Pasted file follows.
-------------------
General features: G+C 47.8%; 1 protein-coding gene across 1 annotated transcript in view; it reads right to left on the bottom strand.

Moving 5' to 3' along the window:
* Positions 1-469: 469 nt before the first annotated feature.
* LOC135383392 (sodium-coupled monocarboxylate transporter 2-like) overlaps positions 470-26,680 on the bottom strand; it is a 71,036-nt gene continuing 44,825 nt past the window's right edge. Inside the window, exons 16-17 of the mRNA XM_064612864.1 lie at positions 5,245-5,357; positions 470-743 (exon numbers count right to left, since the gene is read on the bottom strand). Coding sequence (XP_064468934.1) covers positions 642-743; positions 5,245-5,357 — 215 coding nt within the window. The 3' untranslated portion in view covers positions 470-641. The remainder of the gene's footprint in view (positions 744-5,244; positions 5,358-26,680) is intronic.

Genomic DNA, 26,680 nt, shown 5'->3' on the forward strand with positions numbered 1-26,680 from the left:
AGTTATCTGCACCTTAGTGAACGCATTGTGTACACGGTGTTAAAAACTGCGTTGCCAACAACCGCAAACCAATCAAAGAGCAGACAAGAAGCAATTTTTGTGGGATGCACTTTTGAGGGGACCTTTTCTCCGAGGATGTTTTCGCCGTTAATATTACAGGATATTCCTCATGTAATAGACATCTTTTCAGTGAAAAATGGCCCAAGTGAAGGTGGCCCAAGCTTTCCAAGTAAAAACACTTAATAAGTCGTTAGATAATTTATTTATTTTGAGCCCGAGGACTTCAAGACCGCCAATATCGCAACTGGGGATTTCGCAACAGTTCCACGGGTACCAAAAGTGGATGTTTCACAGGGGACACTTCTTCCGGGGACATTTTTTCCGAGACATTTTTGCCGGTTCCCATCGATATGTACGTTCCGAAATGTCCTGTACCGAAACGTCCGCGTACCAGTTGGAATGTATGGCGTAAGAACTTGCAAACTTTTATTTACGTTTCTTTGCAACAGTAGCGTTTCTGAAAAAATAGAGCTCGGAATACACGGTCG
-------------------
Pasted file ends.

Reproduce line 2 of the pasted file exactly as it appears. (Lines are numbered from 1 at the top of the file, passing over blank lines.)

Moving 5' to 3' along the window: